Two major geopolitical conflicts are at the core of this research. Military conflict in Syria and the related rise of terrorism carried out by Daesh, in both the region and beyond, pose an enormous policy challenge for the governments of the United States of America (US) and Europe. Simultaneously, Russia faces sanctions after it annexed Crimea – the biggest and most serious geopolitical violation of national borders in the 21st century so far. This paper provides an analysis of the dynamics and changes in the level of Russia’s information activities against Ukraine before and after the commencement of the Syrian campaign. The analysis proves that, despite the geographical distance between them, both conflicts share mutually coordinated strategic narratives promoted by Russia. This report argues that the strategic goals of the Russian government’s propaganda are the following:

  • to promote Russia as a crucial player in the polycentric world in the process of international peace;
  • to claim Russia’s superiority over the US;
  • to prevent Ukraine’s transformation into being part of the external border of NATO and the European Union (EU); 
  • to soften and, in the nearest future, achieve the lifting of the sanctions regime against Russia.

From the ideological point of view, the information activities executed by Russia during the Syria campaign must be observed in the broader context of Russia’s foreign policy strategy. Since November 2013, when the uprising of the Ukrainian nation set a wide spectrum of events and processes in motion, researchers and policy makers have been questioning the reasoning, consequences and international implications of those political processes, as well as their impact on the future of the international environment at large. Russia’s international ambitions are based not only on conquering new territories (the Crimea case) but also on creating mental landscapes that are favourable for influence and political manipulation. Russia’s foreign policy goals regarding the West are can be defined in the following way - “to weaken the West economically, to split it politically, and to establish Russia as the hegemonic power on the European continent”. For this reason, this research puts the parallel agendas for Ukraine and Syria together, because this approach can be considered as a recent strategic propaganda manoeuvre by the Kremlin.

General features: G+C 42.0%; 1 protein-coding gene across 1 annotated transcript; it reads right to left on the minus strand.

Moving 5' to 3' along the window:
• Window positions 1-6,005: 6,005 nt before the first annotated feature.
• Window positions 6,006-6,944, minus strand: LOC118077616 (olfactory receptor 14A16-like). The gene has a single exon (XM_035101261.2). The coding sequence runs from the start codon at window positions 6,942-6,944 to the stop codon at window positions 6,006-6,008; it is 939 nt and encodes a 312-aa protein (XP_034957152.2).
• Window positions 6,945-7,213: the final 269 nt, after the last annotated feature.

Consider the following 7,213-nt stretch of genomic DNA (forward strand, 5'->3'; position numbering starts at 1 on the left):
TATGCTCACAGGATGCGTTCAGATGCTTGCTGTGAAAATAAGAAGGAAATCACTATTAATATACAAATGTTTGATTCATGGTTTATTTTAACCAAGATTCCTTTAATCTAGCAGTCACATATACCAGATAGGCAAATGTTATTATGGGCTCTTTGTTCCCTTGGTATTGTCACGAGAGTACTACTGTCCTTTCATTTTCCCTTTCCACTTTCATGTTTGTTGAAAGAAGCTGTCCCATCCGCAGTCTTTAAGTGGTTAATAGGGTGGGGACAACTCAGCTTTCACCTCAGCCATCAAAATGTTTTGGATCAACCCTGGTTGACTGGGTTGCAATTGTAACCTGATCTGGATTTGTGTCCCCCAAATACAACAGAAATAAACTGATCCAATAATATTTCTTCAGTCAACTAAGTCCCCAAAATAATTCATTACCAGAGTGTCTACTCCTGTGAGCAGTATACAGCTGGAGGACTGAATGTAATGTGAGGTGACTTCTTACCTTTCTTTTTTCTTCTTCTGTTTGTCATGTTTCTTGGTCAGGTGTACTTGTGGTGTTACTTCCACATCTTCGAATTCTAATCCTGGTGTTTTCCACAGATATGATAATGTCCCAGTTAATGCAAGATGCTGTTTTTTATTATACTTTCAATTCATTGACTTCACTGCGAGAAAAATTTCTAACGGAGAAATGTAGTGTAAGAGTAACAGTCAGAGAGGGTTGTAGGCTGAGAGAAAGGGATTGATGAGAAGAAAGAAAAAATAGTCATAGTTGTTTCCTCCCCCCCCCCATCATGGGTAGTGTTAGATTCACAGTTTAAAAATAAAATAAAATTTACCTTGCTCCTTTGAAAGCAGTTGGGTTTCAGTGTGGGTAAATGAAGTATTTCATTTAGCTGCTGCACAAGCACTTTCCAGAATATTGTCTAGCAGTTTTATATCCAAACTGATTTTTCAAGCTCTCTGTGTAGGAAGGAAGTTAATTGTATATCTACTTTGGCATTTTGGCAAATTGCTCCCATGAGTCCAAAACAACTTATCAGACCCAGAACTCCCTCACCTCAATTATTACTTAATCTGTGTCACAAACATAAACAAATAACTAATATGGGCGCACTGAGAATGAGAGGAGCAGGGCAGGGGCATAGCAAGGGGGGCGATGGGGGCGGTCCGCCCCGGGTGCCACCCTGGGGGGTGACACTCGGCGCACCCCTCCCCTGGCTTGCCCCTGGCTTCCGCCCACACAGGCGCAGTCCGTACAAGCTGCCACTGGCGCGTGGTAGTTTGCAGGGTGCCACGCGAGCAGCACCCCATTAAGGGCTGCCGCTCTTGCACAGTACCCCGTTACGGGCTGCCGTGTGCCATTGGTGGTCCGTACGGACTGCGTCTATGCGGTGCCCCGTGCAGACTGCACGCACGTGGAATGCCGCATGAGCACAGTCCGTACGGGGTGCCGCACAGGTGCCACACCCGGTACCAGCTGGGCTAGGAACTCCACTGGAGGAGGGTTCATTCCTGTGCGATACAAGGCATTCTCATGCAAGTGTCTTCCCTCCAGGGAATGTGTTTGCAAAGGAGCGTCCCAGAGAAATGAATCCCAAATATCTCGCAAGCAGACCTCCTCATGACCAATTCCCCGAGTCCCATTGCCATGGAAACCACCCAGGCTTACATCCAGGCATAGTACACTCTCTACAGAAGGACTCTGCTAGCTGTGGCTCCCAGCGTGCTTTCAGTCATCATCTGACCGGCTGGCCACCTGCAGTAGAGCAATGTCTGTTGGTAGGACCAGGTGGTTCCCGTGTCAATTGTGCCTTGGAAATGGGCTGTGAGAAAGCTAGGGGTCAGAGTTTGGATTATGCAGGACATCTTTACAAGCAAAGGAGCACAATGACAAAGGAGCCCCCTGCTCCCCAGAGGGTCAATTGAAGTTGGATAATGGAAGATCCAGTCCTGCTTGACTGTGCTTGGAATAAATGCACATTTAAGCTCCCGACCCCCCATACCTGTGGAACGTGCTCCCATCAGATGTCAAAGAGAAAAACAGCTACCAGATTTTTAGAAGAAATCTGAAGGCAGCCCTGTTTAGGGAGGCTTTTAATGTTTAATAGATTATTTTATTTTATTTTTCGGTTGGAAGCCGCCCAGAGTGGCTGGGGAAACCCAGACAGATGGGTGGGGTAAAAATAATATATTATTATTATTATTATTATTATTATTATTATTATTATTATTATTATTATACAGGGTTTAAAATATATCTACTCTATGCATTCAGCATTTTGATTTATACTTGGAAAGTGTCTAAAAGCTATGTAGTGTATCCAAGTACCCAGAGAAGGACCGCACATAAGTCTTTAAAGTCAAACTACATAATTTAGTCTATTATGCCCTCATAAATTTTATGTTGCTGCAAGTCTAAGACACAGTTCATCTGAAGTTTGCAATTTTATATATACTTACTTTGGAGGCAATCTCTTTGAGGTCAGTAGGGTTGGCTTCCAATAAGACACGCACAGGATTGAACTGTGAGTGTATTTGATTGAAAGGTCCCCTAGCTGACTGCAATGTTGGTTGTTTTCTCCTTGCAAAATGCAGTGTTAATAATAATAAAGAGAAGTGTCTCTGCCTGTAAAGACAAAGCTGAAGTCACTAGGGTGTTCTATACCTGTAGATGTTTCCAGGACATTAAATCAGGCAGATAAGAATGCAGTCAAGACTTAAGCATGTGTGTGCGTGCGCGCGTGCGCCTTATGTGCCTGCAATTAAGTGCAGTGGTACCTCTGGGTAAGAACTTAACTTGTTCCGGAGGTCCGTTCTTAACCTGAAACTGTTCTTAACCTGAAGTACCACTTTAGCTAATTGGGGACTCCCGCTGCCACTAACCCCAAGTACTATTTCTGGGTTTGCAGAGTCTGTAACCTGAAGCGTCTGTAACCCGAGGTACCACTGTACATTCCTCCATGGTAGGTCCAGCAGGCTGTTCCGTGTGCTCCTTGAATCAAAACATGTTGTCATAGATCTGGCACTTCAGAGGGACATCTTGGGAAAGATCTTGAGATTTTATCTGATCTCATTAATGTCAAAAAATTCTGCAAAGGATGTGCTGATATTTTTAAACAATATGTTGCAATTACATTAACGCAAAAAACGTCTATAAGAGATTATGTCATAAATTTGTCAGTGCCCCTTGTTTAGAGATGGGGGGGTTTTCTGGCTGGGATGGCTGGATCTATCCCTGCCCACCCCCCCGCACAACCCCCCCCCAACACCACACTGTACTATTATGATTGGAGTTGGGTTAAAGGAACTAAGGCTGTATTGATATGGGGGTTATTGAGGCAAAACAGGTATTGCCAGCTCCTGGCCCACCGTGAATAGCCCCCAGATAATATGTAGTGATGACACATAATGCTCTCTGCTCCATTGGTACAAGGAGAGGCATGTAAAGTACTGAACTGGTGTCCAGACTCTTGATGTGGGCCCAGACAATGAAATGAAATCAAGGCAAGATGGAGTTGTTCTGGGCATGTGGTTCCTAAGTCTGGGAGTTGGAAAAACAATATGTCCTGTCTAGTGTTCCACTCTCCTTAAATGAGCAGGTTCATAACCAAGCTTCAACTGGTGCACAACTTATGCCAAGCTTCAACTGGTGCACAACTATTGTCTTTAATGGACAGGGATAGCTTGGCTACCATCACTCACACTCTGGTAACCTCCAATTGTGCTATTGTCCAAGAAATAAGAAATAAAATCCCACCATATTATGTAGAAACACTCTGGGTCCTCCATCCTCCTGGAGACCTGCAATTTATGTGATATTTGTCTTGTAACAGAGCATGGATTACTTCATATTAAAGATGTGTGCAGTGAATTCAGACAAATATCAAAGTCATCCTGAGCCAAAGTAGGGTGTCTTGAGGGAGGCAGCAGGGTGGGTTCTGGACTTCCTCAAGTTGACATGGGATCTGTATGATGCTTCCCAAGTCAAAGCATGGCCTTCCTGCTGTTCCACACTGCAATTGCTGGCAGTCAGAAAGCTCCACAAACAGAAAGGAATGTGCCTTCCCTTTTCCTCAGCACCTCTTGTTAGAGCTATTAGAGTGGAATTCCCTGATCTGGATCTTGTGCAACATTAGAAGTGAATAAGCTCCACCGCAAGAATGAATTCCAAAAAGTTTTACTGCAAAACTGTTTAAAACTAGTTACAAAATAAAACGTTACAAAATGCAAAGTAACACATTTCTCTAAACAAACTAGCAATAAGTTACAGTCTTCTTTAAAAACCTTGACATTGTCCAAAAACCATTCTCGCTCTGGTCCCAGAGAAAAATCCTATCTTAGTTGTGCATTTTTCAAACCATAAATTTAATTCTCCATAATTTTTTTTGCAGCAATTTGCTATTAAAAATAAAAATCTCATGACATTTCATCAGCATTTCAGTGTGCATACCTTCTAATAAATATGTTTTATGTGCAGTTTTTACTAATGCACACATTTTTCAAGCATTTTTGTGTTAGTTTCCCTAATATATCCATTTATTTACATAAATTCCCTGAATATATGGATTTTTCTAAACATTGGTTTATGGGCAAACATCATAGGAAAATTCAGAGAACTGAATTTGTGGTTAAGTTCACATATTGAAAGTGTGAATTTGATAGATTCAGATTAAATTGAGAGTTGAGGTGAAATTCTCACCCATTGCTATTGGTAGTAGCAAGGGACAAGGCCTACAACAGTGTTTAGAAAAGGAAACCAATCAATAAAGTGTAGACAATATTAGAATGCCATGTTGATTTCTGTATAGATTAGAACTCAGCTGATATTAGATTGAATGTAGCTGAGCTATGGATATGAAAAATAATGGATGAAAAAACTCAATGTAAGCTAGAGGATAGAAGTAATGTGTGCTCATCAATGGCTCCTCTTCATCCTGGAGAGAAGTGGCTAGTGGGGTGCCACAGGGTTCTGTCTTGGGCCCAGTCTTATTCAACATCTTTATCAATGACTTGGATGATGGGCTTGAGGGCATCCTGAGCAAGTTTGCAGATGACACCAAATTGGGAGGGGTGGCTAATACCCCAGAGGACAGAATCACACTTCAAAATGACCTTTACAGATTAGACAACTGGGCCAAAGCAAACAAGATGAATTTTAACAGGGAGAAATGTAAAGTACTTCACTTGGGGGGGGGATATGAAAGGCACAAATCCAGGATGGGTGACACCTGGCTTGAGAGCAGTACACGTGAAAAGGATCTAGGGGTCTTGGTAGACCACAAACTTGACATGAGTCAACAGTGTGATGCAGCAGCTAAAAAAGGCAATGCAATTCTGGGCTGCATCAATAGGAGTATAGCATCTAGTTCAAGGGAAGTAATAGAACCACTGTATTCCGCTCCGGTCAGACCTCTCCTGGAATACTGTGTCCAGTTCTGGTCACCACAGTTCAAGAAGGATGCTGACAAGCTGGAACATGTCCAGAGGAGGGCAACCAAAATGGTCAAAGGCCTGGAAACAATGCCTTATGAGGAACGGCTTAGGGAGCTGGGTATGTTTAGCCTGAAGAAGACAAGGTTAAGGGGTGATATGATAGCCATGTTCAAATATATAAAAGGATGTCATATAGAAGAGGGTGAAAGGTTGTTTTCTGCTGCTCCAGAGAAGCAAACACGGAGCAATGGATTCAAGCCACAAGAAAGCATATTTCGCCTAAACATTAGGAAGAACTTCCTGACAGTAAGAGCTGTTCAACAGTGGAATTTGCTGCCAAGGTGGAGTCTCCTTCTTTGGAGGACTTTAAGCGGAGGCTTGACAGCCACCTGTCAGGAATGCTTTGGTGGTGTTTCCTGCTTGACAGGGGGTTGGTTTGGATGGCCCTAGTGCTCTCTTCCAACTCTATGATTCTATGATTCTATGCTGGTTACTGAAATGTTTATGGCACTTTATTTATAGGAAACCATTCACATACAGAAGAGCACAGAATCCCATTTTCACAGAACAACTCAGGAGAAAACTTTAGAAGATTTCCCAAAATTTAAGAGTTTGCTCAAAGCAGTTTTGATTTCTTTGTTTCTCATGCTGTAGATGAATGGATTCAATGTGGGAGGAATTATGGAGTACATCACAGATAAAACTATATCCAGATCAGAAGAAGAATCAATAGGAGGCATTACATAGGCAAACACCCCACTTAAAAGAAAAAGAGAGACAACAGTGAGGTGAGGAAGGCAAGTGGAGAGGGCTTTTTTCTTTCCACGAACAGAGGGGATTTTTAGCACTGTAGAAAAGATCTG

The research on the dynamics of Russia’s propaganda against Ukraine during the Syria campaign covers a time period that is divided into two parts:

  1. the pre-Syria campaign period (partial ceasefire [26th February 2015] - military engagement of Russia in Syria [30th September 2015]); 
  2. the Syria campaign period (military engagement of Russia in Syria [30th September 2015] - announcement about the withdrawal of Russian forces; [15th March 2016]).

The selected time periods are analysed using the case study approach, i.e. selecting historically and politically significant dates and carrying out critical content analysis and narrative analysis. Forty-four cases were analysed in regard to the pre-Syria campaign period, and fifty-four cases were analysed in regard to the Syria campaign period. 

This approach provides a valid overview of Russia’s information activities and allows for the measurement of the intensity of Russia’s information activities and their content, comparing two main audiences:

  1. Russia’s neighbourhood countries (information broadcasted via Russian language information channels);
  2. Western Europe and the US (information broadcasted via English language information channels). 

This study covers analysis of the following selected audio-visual platforms: RT (previously known as Russia Today), Pervy kanal, Sputniknews, and information provided by EEAS Disinformation Review. 

Although television is not the only source of news, which RT demonstrates clearly by putting its biggest emphasis on the distribution of its propaganda via YouTube, it should be underscored that television is one of the most powerful tools of propaganda for conveying messages linguistically, as narratives, visually and with special audio editions. In addition, all of the analysed audio-visual platforms have well-developed social media networks, which significantly increases their socio-political impact.

Quantitative and qualitative analyses of Russia’s information activities have been carried out, leading to an understanding of the content of propaganda and the effect of propaganda in the media, on the mass audience during the selected time period.